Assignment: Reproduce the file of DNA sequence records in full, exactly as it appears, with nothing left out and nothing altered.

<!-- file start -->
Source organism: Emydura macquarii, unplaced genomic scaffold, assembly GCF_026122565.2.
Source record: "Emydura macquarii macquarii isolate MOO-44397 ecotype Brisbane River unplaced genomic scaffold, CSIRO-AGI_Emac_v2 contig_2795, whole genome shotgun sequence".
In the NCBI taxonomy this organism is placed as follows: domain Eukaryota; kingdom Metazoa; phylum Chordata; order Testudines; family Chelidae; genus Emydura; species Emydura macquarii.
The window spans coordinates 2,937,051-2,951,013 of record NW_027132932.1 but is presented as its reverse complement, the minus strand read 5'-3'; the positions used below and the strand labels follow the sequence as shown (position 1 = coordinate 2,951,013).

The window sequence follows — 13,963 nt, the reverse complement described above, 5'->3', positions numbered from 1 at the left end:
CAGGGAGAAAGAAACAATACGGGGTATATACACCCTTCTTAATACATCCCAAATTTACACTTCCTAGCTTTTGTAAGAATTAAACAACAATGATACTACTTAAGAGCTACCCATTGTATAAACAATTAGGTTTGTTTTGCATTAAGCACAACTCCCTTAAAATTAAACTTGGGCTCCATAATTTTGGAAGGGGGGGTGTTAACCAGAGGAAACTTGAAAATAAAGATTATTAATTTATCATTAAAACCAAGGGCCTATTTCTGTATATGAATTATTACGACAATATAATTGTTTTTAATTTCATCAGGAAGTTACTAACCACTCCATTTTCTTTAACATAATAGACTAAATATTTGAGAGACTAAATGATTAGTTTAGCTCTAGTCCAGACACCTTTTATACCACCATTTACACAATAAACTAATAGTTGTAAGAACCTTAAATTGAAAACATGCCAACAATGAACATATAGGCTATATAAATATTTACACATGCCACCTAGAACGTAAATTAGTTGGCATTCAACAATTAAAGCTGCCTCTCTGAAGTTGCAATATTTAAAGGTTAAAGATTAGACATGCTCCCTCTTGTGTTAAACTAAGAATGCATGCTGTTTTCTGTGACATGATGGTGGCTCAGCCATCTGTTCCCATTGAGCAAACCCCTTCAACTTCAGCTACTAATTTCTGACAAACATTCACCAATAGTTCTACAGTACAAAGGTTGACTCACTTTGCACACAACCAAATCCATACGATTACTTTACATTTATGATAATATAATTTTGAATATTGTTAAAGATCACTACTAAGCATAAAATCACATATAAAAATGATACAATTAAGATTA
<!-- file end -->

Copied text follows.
Source organism: Emydura macquarii, unplaced genomic scaffold, assembly GCF_026122565.2.
Source record: "Emydura macquarii macquarii isolate MOO-44397 ecotype Brisbane River unplaced genomic scaffold, CSIRO-AGI_Emac_v2 contig_2795, whole genome shotgun sequence".
In the NCBI taxonomy this organism is placed as follows: domain Eukaryota; kingdom Metazoa; phylum Chordata; order Testudines; family Chelidae; genus Emydura; species Emydura macquarii.
The window spans coordinates 2,937,051-2,951,013 of record NW_027132932.1 but is presented as its reverse complement, the minus strand read 5'-3'; the positions used below and the strand labels follow the sequence as shown (position 1 = coordinate 2,951,013).

The window sequence follows — 13,963 nt, the reverse complement described above, 5'->3', positions numbered from 1 at the left end:
CAGGGAGAAAGAAACAATACGGGGTATATACACCCTTCTTAATACATCCCAAATTTACACTTCCTAGCTTTTGTAAGAATTAAACAACAATGATACTACTTAAGAGCTACCCATTGTATAAACAATTAGGTTTGTTTTGCATTAAGCACAACTCCCTTAAAATTAAACTTGGGCTCCATAATTTTGGAAGGGGGGGTGTTAACCAGAGGAAACTTGAAAATAAAGATTATTAATTTATCATTAAAACCAAGGGCCTATTTCTGTATATGAATTATTACGACAATATAATTGTTTTTAATTTCATCAGGAAGTTACTAACCACTCCATTTTCTTTAACATAATAGACTAAATATTTGAGAGACTAAATGATTAGTTTAGCTCTAGTCCAGACACCTTTTATACCACCATTTACACAATAAACTAATAGTTGTAAGAACCTTAAATTGAAAACATGCCAACAATGAACATATAGGCTATATAAATATTTACACATGCCACCTAGAACGTAAATTAGTTGGCATTCAACAATTAAAGCTGCCTCTCTGAAGTTGCAATATTTAAAGGTTAAAGATTAGACATGCTCCCTCTTGTGTTAAACTAAGAATGCATGCTGTTTTCTGTGACATGATGGTGGCTCAGCCATCTGTTCCCATTGAGCAAACCCCTTCAACTTCAGCTACTAATTTCTGACAAACATTCACCAATAGTTCTACAGTACAAAGGTTGACTCACTTTGCACACAACCAAATCCATACGATTACTTTACATTTATGATAATATAATTTTGAATATTGTTAAAGATCACTACTAAGCATAAAATCACATATAAAAATGATACAATTAAGATTA